In the spring and summer of 1991, Ayman El-Difrawi cobbled together a pair of companies, Shearson Management Group and the Small Business Loan Association, to help people find jobs and loans.
The only problem, prosecutors said, was that neither company actually helped anyone. All they did was collect fees — between $800,000 and $1.5 million worth of them — from their customers.
In 1994, a grand jury indicted El-Difrawi and several associates on charges of conspiracy to commit fraud, nine counts of wire fraud, and six counts of mail fraud in the schemes, according to records filed in U.S. District Court in Washington, D.C.
In November 1995, he pleaded guilty to conspiracy to commit bank fraud and was sentenced to 46 months in prison and ordered to pay $2.3 million in restitution. He was released from prison in August of 1999.
When prosecutors were laying out evidence to support their charges, they detailed five years of alleged fraud by El-Difrawi, using a variety of aliases, including Michael Chandler, Michael Jensen and David Mellon, according to court records.
From 1987 to 1989, he operated a series of companies that used salesmen to peddle advertising space in directories and brochures to local businesses in Chicago; Nashville, Tenn.; Marietta, Ga.; and Falls Church, Va. His salesmen were never paid, and the publications were never printed, prosecutors alleged in court records. No charges were filed in the case.
In early 1991, El-Difrawi and associate David Elliott joined an Orlando-based résumé- and letter-writing service and brought in a telemarketing company to place fictional job advertisements nationwide. Then they charged job seekers $300 to $500 to help them apply for those nonexistent jobs, prosecutors alleged.
During a deposition, Elliott was asked by federal prosecutors in Washington, D.C., whether the company ever had access to the jobs it was promoting.
“I’m sure in America somewhere those jobs existed, but we did not have them,” Elliott said. “Those ads were simply made up because they drew high volume calls.”
No charges were filed in the case.
El-Difrawi would not discuss his criminal history with the Sentinel.
However, he issued a statement in which he defended his decision not to tell Pearlman about it.
“I do not believe that my role in the company was significant enough to warrant any discussion of an unrelated conviction regarding an incident that occurred more than a decade ago,” El-Difrawi said.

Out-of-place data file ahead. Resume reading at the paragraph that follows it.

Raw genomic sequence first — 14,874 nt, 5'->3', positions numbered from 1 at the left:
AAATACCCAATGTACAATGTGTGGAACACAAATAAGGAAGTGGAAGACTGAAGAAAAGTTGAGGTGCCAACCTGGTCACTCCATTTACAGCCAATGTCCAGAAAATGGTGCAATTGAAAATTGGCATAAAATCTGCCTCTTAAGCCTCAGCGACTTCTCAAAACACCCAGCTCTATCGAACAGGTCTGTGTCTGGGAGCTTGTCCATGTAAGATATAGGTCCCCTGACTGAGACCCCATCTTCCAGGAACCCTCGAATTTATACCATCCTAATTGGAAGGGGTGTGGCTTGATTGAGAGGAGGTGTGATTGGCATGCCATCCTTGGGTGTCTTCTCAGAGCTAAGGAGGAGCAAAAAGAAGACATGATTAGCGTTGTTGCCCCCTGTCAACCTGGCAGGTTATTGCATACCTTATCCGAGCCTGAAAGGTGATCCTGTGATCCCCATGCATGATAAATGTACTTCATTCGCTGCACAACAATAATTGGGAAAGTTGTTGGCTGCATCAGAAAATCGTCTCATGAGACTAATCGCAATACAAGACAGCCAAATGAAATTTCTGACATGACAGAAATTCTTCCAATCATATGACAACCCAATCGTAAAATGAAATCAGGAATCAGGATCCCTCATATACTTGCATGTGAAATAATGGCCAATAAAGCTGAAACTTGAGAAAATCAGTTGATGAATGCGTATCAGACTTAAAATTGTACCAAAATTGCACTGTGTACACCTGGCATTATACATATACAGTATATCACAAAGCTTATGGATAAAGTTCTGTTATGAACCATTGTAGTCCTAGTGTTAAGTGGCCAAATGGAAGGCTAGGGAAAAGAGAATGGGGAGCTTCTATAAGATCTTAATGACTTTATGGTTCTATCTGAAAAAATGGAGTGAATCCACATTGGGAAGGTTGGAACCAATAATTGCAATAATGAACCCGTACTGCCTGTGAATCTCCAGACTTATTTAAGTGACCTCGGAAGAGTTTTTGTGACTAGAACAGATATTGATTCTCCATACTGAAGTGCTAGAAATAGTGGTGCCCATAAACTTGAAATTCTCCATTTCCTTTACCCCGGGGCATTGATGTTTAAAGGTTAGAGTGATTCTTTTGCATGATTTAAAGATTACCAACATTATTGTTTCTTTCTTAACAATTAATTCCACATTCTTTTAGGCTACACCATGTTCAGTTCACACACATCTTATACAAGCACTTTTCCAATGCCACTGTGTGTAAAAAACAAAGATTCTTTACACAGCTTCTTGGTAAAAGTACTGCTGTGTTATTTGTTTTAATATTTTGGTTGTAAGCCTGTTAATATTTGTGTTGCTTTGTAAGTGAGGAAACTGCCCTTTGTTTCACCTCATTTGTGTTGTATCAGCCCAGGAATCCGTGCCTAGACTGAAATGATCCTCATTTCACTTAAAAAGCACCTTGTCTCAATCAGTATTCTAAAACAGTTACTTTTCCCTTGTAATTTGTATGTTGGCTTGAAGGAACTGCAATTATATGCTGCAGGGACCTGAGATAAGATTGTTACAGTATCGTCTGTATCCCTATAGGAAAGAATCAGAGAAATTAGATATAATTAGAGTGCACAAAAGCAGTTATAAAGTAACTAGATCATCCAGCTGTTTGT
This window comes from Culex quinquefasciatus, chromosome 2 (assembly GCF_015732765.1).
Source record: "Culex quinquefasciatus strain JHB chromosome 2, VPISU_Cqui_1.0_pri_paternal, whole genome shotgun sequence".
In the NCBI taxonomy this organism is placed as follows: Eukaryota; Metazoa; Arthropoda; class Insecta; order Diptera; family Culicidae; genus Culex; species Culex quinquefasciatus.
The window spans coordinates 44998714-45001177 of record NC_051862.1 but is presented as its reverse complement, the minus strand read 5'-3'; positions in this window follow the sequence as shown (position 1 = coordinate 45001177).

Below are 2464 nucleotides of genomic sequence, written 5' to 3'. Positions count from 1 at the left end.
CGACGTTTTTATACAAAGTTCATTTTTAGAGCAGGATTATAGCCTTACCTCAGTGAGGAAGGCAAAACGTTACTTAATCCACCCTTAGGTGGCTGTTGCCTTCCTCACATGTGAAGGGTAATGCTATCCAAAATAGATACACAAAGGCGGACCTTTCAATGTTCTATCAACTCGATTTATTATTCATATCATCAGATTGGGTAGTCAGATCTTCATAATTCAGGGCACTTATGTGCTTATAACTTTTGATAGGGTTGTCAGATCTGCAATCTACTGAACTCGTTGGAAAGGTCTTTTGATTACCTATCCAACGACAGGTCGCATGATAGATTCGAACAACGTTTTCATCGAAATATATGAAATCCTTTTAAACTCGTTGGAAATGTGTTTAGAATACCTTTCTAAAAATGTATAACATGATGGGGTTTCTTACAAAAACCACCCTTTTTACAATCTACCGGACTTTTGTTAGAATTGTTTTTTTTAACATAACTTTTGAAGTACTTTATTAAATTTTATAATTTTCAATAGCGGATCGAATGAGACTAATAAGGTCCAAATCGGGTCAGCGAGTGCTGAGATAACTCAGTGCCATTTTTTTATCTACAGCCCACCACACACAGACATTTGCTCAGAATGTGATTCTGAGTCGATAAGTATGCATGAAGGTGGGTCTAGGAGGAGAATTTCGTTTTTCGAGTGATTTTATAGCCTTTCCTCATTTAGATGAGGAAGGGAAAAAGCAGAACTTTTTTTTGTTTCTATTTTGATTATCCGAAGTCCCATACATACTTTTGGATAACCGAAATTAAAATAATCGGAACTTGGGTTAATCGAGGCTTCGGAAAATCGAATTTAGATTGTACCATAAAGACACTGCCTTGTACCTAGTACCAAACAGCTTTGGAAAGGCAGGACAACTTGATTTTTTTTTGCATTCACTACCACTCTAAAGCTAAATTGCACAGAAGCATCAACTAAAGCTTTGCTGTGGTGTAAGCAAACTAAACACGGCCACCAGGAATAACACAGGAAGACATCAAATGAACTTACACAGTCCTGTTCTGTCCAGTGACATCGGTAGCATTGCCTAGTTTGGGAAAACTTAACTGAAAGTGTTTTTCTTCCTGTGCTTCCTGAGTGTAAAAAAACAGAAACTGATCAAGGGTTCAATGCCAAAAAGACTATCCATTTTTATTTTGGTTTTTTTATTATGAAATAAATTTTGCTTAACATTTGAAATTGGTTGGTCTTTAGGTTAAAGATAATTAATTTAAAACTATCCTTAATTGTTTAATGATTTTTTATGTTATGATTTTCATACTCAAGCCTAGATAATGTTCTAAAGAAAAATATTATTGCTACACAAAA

Ralph Edward Bell
Of the three men, only Ralph Edward Bell brought any modeling-industry experience to their union.
In 1995 his Virginia-based Creative Talent Management sold classes, evaluations and workshops to aspiring models for fees ranging from $200 to $1,200.
Customers, however, complained that they were not getting all they were promised, prompting an investigation and eventual lawsuit by the Federal Trade Commission.
In 1999, he signed a consent order with the FTC, settling the lawsuit filed against Creative Talent and an unrelated firm. The agreement called for the forgiving of $3 million in consumer debt and restricted Bell from selling modeling classes again, without first posting a $500,000 bond.
In a written statement for the Sentinel, Bell downplayed the incident, saying his work with Wilhelmina Scouting focused on office and facilities planning. He said he had nothing to do with the scouting aspects.
“It is unfortunate that my FTC order has been constantly raised in connection with my work for TCT [Trans Continental Talent], as I was never found guilty of any wrong doing and have tried to learn from the situation and move forward,” Bell said.
Pearlman, too, wants to move on.
Repeatedly, he has expressed optimism over a rapid settlement with the attorney general over the complaints of misrepresentation by the scouting network.
He said new auditors soon will have the company back on track with the Securities and Exchange Commission. The firm hasn’t filed a quarterly earnings report, as required of publicly traded companies, since March. That has prompted the OTC Bulletin Board to cease quotation of the stock.
Likewise, a new name for the scouting network is expected to be revealed soon, Pearlman says. Both Pearlman and the New York modeling agency are aiming to end their relationship, with each claiming to be owed money by the other.
And now, he says, the men who generated so much negative publicity for the company have left.
Still, critics such as Magedson, the Web-site operator, question why it took so long.
According to SEC documents, Pearlman knew about the backgrounds of Bell and El-Difrawi in October 2002. It was 10 months later before the pair was gone.
As late as July, Pearlman spoke in support of both El-Difrawi — “We don’t penalize someone who’s paid his debt to society” — and Bell — “We see no problem with having him as a consultant unless we’re told not to.”
That support finally eroded in August.
Pearlman characterizes the departures of Bell and El-Difrawi as amicable, but said, “They knew I wasn’t going to stand for all the negative publicity.”
Randell apparently surrendered his consultant’s position sometime between March and July, according to SEC documents and Pearlman, who said the company has established its own merchant accounts, eliminating that reliance on Randell.
Pearlman points to these departures, as well as others, as evidence of his intent to fix the company.
“I can tell you right now that everything is under control,” he said.
Not everyone is convinced.
Judy Pepper, president of the Better Business Bureau of Central Florida, has watched the scouting network since its early days.
While she said the number of complaints against Wilhelmina Scouting has tailed off in the past month, she sees little reason to think everything is OK.
“With each new incarnation, they said it was going to be better,” Pepper said. “Of course, it’s pretty much the same issues over and over.”